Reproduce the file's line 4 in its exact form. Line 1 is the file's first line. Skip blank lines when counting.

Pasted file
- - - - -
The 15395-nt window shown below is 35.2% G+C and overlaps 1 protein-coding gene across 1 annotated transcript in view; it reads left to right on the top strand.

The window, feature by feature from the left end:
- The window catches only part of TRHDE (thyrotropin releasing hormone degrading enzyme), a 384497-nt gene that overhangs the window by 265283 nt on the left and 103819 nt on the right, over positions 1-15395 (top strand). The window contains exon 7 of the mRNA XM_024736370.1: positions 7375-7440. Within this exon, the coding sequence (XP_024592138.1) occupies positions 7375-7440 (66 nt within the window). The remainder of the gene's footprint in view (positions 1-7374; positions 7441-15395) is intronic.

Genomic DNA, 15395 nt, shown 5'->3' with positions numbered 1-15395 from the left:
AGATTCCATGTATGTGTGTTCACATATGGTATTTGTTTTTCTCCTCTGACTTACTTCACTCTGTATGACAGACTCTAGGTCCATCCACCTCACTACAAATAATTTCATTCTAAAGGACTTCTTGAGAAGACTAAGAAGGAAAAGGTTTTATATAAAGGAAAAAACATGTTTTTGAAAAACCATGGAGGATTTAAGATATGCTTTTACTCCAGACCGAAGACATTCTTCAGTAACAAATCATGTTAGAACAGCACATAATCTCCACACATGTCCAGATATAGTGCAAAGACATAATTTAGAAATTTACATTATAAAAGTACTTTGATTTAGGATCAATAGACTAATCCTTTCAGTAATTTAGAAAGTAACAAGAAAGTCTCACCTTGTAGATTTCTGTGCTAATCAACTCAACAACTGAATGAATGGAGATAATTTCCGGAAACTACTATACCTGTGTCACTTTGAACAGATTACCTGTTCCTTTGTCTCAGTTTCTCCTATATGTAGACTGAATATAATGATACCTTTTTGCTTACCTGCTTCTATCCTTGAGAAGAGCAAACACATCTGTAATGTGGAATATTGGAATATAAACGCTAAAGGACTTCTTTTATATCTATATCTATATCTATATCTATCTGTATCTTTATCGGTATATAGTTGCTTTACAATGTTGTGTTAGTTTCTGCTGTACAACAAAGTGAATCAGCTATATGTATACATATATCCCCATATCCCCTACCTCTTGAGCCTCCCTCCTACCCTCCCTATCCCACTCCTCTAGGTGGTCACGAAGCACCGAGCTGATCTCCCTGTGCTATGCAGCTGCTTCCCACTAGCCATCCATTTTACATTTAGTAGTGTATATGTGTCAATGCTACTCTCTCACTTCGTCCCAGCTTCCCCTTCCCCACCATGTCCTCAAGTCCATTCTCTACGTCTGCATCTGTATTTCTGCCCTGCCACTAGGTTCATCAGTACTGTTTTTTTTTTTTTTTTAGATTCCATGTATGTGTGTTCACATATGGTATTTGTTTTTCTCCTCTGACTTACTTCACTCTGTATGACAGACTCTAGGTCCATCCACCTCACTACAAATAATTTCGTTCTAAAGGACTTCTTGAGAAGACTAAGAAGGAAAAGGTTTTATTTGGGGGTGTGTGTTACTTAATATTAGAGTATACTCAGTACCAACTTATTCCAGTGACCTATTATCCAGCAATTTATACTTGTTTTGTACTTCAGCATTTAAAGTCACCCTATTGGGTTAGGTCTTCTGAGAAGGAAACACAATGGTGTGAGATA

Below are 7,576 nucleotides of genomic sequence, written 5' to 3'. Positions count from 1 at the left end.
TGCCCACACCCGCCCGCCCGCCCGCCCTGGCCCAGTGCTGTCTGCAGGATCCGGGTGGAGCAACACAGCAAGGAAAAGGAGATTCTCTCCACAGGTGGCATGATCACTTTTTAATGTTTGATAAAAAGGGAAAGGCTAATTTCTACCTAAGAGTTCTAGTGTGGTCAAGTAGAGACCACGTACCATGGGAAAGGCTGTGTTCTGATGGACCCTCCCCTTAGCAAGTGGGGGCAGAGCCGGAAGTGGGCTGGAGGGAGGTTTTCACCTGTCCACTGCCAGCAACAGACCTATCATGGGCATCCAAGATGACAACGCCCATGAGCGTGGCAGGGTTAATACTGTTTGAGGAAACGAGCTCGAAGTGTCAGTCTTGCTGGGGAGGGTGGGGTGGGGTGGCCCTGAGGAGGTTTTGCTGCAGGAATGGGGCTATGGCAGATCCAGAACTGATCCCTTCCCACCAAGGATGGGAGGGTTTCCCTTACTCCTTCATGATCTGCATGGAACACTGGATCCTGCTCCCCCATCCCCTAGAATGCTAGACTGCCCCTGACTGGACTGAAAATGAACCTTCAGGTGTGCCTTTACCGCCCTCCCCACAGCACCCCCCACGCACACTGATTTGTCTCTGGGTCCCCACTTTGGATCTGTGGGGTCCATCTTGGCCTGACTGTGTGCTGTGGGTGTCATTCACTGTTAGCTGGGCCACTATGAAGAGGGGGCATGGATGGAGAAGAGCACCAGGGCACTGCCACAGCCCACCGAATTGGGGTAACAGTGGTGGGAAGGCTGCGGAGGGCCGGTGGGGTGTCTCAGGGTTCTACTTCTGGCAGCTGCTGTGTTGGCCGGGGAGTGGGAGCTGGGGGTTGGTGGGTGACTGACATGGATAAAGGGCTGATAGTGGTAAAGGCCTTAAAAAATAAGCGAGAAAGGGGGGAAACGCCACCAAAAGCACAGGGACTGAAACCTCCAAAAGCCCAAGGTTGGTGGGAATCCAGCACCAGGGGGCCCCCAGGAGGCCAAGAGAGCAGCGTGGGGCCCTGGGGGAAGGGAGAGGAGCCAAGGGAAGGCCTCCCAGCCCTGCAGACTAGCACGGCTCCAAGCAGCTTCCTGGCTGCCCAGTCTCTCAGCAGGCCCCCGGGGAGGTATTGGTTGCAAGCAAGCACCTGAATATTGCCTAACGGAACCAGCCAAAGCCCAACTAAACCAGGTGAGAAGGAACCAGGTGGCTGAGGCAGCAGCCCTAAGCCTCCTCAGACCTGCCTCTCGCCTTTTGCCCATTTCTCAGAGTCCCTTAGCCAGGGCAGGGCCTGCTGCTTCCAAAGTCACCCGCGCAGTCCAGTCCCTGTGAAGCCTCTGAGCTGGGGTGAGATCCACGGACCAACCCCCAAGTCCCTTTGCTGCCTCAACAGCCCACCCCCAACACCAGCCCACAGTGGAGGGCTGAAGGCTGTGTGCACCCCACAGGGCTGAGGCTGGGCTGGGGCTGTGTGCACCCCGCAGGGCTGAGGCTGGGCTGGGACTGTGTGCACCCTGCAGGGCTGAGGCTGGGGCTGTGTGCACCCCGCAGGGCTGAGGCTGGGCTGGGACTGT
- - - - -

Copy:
Genomic DNA, 15395 nt, shown 5'->3' with positions numbered 1-15395 from the left: